Sunday, June 5, 2011

Plaster work

So I thought I'd share some of my plaster work with you. I'm getting less bad at it, especially when I'm just doing the base coat (ha). Anyway, recall that we just put the gutters on the carriage house - as I mentioned in a comment on the last post, the lack of gutters caused rain to soak the east wall, and result after six weeks of freaking downpour (ask the folks along the Mississippi about the results of that) was a pervasive moldy, musty smell.

One culprit is pictured here.

Over the last 130 years, parts of the east wall have migrated about half an inch further east, resulting in a crack along the side of the stairway and damaging the plaster adjacent to the joists. The result is that air from between the layers of brick, redolent with 130 years of wet spiderwebs and other organic debris, can escape into the interior of the house. At the extreme upper right, you see part of the ductwork that had been nailed between two joists; the problem with this is that the last time the upstairs apartment was renovated, they clearly forgot that there was a register there, and left it covered with linoleum without cutting and replacing the register.

No, the top of the stairs is not a good place for that.

And this last week, the inevitable finally happened: an innocent bystander put their foot through it. Once it was open, the smell from the aforementioned joist flaws wafted up through the register hole... I'd been working on this all week, actually, trying to locate the mold smell and get it under control. The large area of exposed brick you see in the picture up there was after I took a hammer to the loose plaster.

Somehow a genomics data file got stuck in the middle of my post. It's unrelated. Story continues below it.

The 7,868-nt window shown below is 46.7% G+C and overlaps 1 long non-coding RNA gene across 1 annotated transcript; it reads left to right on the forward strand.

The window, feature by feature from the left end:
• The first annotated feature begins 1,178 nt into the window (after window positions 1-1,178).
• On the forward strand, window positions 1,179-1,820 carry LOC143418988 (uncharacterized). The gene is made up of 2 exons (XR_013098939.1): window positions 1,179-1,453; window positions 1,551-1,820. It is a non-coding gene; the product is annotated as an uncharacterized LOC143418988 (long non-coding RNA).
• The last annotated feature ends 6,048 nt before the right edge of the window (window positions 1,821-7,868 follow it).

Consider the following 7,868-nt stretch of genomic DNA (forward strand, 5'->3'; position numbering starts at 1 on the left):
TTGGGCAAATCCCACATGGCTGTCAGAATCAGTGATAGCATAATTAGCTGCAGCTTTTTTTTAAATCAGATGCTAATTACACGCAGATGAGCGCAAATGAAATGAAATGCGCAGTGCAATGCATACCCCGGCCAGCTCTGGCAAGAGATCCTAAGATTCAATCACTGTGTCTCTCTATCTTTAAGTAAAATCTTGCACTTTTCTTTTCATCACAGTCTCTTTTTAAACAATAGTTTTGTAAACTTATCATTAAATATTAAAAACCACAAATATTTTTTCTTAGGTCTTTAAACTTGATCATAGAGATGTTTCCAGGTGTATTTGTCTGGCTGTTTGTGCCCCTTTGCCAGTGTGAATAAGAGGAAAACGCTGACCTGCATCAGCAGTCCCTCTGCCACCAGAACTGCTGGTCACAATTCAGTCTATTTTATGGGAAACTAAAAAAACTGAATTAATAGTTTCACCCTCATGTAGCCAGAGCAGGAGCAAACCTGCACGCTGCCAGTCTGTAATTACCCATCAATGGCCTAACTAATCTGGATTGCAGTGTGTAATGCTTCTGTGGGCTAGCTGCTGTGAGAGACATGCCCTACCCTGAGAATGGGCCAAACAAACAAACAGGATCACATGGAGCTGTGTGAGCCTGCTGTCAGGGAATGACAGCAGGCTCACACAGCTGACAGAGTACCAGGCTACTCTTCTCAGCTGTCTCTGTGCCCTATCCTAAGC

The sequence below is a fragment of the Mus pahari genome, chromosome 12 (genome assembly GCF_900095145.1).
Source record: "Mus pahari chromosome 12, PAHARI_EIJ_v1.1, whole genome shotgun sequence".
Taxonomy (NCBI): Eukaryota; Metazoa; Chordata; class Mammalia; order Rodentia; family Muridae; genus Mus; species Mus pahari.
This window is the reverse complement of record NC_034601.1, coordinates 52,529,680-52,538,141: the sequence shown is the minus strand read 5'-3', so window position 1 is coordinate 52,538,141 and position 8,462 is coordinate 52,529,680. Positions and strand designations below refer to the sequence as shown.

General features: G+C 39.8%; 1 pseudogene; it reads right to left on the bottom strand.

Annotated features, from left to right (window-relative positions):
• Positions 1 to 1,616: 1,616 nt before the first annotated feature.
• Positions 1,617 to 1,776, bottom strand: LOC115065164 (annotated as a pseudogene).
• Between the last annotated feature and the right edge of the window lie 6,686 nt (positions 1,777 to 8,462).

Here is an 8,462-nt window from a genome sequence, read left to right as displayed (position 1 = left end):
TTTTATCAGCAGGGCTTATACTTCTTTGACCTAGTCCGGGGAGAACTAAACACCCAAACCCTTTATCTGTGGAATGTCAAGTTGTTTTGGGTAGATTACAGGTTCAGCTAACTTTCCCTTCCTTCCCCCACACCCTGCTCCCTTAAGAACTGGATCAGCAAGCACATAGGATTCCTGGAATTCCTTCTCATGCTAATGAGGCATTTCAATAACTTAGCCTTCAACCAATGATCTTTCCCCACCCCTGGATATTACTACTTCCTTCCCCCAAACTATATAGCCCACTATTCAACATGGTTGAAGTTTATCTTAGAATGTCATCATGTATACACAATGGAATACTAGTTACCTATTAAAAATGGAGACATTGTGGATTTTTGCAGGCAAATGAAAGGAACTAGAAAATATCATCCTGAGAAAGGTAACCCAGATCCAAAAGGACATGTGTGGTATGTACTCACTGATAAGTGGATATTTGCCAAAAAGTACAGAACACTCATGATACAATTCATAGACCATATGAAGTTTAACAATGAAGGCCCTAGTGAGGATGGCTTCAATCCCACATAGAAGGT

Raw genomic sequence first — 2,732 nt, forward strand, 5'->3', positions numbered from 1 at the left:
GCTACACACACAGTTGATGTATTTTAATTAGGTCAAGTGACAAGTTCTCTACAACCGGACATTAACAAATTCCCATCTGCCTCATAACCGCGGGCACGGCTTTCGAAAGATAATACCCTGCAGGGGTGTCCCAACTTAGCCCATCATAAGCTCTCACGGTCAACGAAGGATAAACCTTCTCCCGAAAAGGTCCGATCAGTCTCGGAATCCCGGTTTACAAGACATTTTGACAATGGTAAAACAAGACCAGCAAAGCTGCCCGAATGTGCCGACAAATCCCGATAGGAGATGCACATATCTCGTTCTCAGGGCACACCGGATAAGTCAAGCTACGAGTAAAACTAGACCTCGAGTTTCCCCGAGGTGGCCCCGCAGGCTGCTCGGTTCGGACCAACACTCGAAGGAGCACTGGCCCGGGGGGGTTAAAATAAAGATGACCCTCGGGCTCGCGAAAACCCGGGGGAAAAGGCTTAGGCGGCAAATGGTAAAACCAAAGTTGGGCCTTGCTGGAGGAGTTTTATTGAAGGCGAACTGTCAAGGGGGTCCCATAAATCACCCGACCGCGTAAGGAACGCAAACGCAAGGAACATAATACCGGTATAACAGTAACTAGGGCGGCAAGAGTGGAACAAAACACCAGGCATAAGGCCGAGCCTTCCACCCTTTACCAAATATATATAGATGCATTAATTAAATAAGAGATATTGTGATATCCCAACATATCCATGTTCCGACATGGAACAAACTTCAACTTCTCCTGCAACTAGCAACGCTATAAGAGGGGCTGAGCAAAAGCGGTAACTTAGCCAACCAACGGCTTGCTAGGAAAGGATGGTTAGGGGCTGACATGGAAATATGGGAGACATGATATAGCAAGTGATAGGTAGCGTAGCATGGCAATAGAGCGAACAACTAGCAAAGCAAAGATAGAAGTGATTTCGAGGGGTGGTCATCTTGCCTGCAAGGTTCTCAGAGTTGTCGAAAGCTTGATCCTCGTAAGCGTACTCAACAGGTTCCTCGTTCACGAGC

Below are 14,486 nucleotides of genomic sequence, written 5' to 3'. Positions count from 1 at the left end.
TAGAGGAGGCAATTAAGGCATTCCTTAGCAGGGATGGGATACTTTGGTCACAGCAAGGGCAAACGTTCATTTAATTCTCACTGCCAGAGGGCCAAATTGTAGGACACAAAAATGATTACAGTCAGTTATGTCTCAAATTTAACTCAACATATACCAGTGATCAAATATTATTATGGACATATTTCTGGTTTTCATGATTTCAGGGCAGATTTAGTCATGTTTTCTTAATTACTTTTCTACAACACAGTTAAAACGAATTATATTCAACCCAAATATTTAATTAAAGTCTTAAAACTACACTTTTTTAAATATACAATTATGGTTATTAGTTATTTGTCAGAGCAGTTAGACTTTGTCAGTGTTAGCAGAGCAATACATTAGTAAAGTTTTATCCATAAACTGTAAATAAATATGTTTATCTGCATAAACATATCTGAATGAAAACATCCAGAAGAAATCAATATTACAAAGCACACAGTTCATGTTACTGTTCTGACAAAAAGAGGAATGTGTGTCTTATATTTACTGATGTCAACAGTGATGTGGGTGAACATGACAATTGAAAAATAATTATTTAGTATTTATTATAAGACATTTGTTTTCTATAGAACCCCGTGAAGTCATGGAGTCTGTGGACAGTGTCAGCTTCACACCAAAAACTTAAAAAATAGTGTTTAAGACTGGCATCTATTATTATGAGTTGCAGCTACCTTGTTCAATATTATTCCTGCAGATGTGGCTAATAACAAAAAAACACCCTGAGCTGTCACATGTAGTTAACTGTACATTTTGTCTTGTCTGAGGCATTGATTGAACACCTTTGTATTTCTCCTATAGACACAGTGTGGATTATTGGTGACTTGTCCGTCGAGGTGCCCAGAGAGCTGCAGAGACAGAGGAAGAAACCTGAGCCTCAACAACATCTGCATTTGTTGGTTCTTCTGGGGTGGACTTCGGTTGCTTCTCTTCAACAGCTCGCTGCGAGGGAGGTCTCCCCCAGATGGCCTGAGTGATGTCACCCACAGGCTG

And here you see it after I'd applied the base coat. Isn't that much nicer? Anyway, this picture also shows the wire coming in for the security light. My goal was to put a switch on the inside so I could turn that off without a ladder - so that little arched area was still open. And after all the rain, it didn't smell so hot, either.

The answer was clearly to replace the wooden insert (which I cleverly saved - although it took a 15-minute search to find it, since I'd taken it out about a year and a half ago).

Here's the result - I wasn't sure how best to anchor the wooden insert, so I toenailed it with finishing nails, then drove in a couple of shims at the top to really hold it in place. It seems to have made it solid enough.

I also stuck in some fiberglass insulation. After I get back to Menard's I'll squirt in some foam, too (the fiberglass didn't really get down into the corners at all).

So. My first real post in months. Didn't that feel good?


  1. It makes me feel lazy, and also makes the list of things I need to do here seem to get longer as I think about them.

    Mary Anne in Kentucky

  2. Yes, it does feel good! Glad to see you're still at it.